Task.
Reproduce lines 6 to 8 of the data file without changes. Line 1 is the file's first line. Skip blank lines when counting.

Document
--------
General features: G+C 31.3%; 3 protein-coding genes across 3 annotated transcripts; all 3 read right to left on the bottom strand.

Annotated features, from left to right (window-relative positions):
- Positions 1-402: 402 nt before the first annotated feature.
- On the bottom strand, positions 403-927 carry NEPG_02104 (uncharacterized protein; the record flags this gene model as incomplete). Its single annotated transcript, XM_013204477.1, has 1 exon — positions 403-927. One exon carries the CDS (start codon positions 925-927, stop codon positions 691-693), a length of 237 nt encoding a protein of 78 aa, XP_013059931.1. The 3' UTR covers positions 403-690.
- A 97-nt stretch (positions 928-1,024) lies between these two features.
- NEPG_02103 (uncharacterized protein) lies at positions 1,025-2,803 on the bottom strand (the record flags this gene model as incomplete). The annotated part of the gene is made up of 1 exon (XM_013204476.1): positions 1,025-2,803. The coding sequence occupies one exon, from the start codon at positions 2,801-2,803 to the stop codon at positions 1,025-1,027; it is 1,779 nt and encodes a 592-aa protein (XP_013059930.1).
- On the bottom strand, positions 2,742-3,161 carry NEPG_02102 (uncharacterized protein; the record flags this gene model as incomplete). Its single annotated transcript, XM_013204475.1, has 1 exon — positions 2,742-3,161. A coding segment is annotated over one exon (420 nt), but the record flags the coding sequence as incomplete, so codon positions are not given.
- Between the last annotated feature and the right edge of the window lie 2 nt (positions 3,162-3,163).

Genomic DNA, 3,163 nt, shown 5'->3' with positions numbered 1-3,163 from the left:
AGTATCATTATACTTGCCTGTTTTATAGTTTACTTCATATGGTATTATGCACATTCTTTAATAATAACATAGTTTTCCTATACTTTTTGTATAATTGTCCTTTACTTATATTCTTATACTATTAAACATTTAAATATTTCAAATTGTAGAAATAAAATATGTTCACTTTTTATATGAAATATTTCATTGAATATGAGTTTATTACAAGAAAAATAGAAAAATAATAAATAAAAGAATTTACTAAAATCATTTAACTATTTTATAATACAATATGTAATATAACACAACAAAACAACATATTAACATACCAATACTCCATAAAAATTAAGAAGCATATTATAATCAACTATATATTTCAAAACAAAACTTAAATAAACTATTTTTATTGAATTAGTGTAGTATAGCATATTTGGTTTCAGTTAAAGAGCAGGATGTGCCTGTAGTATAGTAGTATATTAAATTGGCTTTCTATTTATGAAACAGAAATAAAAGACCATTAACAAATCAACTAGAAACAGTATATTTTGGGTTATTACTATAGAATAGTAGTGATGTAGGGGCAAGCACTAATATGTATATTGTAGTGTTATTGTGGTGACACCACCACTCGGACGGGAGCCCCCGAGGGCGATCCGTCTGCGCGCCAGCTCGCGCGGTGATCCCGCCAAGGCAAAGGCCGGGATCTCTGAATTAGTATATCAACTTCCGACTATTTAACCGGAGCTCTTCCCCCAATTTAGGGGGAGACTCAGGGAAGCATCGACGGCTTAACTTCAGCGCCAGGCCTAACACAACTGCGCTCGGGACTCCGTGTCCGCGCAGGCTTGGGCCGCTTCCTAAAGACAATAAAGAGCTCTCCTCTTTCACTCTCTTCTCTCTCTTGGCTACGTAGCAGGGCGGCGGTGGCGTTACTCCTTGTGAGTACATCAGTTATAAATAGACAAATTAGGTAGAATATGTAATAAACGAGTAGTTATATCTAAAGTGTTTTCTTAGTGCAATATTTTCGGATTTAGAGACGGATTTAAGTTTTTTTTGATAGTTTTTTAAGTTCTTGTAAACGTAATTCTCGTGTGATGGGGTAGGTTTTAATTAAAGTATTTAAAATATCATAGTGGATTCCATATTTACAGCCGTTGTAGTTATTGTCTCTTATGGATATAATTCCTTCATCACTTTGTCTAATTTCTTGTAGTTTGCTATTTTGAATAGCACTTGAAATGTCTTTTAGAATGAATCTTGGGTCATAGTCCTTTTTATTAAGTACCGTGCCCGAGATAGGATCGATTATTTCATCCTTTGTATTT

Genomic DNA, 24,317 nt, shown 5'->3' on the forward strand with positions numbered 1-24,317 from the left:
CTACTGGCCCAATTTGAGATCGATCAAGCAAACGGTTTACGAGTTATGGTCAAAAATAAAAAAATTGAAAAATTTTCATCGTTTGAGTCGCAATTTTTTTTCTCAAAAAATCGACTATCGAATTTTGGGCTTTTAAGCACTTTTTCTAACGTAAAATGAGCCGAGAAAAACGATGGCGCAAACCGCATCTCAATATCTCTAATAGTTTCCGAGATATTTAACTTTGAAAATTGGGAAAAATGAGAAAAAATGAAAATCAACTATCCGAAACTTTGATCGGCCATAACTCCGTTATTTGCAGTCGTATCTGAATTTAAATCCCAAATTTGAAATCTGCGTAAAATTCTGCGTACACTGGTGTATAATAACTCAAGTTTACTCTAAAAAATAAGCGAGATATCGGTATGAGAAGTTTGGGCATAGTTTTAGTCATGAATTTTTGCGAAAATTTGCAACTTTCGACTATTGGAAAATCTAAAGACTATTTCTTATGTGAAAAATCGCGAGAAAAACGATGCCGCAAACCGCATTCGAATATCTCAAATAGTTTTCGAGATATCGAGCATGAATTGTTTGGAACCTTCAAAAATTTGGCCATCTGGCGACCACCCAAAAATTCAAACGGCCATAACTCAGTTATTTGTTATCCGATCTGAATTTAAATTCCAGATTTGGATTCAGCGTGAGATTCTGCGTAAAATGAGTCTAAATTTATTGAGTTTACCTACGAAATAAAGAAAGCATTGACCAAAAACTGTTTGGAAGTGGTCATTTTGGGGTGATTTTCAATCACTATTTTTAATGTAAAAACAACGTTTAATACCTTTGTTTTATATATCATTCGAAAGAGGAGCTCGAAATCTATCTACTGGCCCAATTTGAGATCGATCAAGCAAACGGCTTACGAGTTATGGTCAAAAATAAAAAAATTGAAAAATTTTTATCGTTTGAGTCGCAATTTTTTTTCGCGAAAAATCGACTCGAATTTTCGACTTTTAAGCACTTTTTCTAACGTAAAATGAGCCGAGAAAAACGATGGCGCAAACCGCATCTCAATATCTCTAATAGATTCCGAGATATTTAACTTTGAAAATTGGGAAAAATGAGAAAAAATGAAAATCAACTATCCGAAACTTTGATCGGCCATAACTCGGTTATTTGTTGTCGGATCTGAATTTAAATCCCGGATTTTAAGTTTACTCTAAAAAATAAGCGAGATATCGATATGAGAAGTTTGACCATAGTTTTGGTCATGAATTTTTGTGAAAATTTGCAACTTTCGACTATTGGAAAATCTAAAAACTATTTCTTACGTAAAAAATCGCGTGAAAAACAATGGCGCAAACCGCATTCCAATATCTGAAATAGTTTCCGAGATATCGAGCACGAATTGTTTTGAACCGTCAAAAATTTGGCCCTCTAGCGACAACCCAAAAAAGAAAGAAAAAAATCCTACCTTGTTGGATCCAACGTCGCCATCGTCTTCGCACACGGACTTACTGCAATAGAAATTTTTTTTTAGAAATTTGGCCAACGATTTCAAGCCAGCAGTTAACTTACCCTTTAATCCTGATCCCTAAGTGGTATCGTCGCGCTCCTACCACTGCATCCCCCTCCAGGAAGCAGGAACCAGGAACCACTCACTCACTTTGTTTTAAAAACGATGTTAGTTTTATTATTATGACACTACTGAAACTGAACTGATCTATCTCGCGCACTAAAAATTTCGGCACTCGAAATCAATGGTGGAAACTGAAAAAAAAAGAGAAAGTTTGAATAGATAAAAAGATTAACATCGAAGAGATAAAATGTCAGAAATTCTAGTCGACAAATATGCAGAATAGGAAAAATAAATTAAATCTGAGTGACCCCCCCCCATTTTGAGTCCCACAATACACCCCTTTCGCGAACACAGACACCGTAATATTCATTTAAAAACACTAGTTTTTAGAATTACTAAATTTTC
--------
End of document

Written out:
- NEPG_02103 (uncharacterized protein) lies at positions 1,025-2,803 on the bottom strand (the record flags this gene model as incomplete). The annotated part of the gene is made up of 1 exon (XM_013204476.1): positions 1,025-2,803. The coding sequence occupies one exon, from the start codon at positions 2,801-2,803 to the stop codon at positions 1,025-1,027; it is 1,779 nt and encodes a 592-aa protein (XP_013059930.1).
- On the bottom strand, positions 2,742-3,161 carry NEPG_02102 (uncharacterized protein; the record flags this gene model as incomplete). Its single annotated transcript, XM_013204475.1, has 1 exon — positions 2,742-3,161. A coding segment is annotated over one exon (420 nt), but the record flags the coding sequence as incomplete, so codon positions are not given.
- Between the last annotated feature and the right edge of the window lie 2 nt (positions 3,162-3,163).